Spain: New report urges action on Women's rights's rightss rights's rights's rights's rights's rights

According to one recent study, over two million Women's rights's rightss rights's rights's rights's rights in Spain have suffered physical and/or mental violence at the hands of their partners, while 97 per cent of Women's rights's rightss rights's rights's rights's rights victims of violence in the family do not report such incidents. This year alone 32 Women's rights's rightss rights's rights's rights's rights have died as a result of such violence.

The UN Committee on the Elimination of All Forms of Discrimination against Women's rights's rightss rights's rights's rights's rights (CEDAW) is preparing to examine Spain’s fifth periodic report to the committee on 7 July 2004 and Amnesty International has itself submitted a report to the committee.

Amnesty International said:

“The UN has previously pointed out its concern at the ‘apparent increase in domestic violence’ in Spain and in the past two years the Spanish authorities have clearly not done enough to address these concerns.

“The new Spanish government must step up to this challenge and take measures to prevent gender-based crimes against Women's rights's rightss rights's rights's rights's rights.

“It must make sure that state officials face up to their responsibilities instead of hiding behind bureaucratic procedure.

“State officials must be made answerable when they fail to protect victims of violence against Women's rights's rightss rights's rights's rights's rights.”

Amnesty International’s report examines the Spanish authorities’ response to - and fulfillment of - their international obligations over the past two years. The organisation continues to receive information on the lack of effective protection of Women's rights's rightss rights's rights's rights's rights’s human rights. This lack of protection is particularly marked in respect of violence against Women's rights's rightss rights's rights's rights's rights in the family. Examples include:

Alicia Aristegui: a resident of the province of Navarre, stabbed to death by her husband on 9 April 2002 because a restriction order placed on him was never communicated to, and enacted by, the municipal police of the town of Villava, where she was living. After 14 years’ of abuse, Alicia had sought refuge in a government shelter. She and her relatives had reported the repeated death threats made by her husband.

Mar Herrero: murdered on 13 October 1999 in Madrid by her former partner after he was released on bail against the advice of a prison psychologist. He was serving a sentence for the attempted murder of a previous partner. Mar had reported to police that she was being harassed and threatened and the district attorney applied for revocation of the parole. This was turned down seven days before she was killed.

In both cases the authorities denied any responsibility for a lack of protection of the Women's rights's rightss rights's rights's rights's rights concerned. In May 2003, in the case of Mar Herrero, the Spanish Supreme Court overturned an order to pay compensation to the victim’s family.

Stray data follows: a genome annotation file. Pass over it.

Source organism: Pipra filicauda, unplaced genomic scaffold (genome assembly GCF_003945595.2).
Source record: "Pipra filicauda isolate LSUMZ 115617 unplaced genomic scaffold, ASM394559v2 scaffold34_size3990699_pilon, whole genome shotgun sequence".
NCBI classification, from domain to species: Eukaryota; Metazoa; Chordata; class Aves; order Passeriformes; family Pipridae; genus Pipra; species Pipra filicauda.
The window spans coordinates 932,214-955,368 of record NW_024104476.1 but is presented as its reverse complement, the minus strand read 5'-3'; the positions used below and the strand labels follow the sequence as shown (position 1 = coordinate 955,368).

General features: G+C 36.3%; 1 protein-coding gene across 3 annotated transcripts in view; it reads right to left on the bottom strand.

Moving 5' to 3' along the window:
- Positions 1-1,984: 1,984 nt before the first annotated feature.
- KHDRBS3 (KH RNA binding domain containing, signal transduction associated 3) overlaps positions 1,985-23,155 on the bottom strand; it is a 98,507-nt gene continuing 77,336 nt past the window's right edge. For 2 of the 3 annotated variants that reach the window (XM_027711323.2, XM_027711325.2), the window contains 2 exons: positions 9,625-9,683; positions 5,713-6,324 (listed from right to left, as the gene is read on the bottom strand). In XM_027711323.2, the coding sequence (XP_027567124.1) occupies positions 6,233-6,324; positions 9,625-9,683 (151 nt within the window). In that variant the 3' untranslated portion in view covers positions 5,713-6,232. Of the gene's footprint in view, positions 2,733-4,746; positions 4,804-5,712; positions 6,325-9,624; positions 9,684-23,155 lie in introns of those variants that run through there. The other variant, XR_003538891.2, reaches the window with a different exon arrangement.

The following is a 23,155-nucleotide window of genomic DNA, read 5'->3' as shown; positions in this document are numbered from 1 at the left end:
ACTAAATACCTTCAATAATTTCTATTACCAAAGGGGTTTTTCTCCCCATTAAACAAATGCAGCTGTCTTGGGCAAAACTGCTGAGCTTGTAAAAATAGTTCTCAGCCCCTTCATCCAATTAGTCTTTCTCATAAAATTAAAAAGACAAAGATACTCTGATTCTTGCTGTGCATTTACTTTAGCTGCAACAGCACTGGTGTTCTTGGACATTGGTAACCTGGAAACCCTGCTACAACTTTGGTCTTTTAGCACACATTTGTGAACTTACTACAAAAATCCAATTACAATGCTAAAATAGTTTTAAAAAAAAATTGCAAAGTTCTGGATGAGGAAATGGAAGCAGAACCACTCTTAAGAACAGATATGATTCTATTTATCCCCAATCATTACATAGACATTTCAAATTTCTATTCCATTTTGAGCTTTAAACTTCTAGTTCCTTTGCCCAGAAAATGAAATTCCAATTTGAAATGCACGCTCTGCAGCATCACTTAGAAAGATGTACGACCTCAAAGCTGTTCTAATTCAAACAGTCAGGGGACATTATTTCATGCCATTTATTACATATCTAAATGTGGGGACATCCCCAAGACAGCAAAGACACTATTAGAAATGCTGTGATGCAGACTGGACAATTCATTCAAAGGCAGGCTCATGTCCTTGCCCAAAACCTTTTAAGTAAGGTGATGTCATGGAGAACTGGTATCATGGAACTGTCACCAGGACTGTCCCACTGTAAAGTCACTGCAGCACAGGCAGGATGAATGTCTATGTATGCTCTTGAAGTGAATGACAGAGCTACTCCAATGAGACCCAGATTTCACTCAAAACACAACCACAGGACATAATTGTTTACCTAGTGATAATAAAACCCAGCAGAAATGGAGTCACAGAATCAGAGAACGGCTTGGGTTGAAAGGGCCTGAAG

Amnesty International is concerned that the Spanish government is failing to protect the human rights of Women's rights's rightss rights's rights's rights's rights and cannot fulfill the UN Committee’s requirements due to:

  • Lack of sufficient research into the needs of victims of violence against Women's rights's rightss rights's rights's rights's rights and the needs of most vulnerable groups of Women's rights's rightss rights's rights's rights's rights like immigrants, trafficked Women's rights's rightss rights's rights's rights's rights, Women's rights's rightss rights's rights's rights's rights from rural areas and disabled Women's rights's rightss rights's rights's rights's rights
  • Lack of coordination between the autonomous regions and the central government
  • Lack of sufficient shelters run by the government
  • Insufficient resources for the implementation of measures against violence against Women's rights's rightss rights's rights's rights's rights, uneven distribution between the regions of available resources and lack of transparency in their use
  • Insufficient measures to eradicate traditional stereotypes that perpetuate direct and indirect violence against Women's rights's rightss rights's rights's rights's rights
  • Insufficient role of Women's rights's rightss rights's rights's rights's rights and NGOs in the process of policies on violence against Women's rights's rightss rights's rights's rights's rights
  • Insufficient training of health professionals in work with victims of violence against Women's rights's rightss rights's rights's rights's rights
  • Lack of effective protection for Women's rights's rightss rights's rights's rights's rights who file a complaint and lack of reparation to victims;
  • Impunity for state officials and lack of legislative assistance for victims.

On coming to power in March this year, the new Socialist Party (PSOE)-led government proposed draft legislation on violence against Women's rights's rightss rights's rights's rights's rights covering all the policies of prevention, victim support, investigation and sanction of such violence.

Background

Spain ratified CEDAW in 1984.

A 2002 study by Spain’s Institute for Women's rights's rightss rights's rights's rights's rights’s Issues found that more than two million Women's rights's rightss rights's rights's rights's rights suffered from physical and/or mental violence at the hands of their partners. According to the governing body of the judiciary, between 2002 and 2003, 131 Women's rights's rightss rights's rights's rights's rights were murdered by members of their families - a 59 per cent increase in one year.

More information about the Women's rights's rights's rightss rights's rights's rights's rights campaign ...

View latest press releases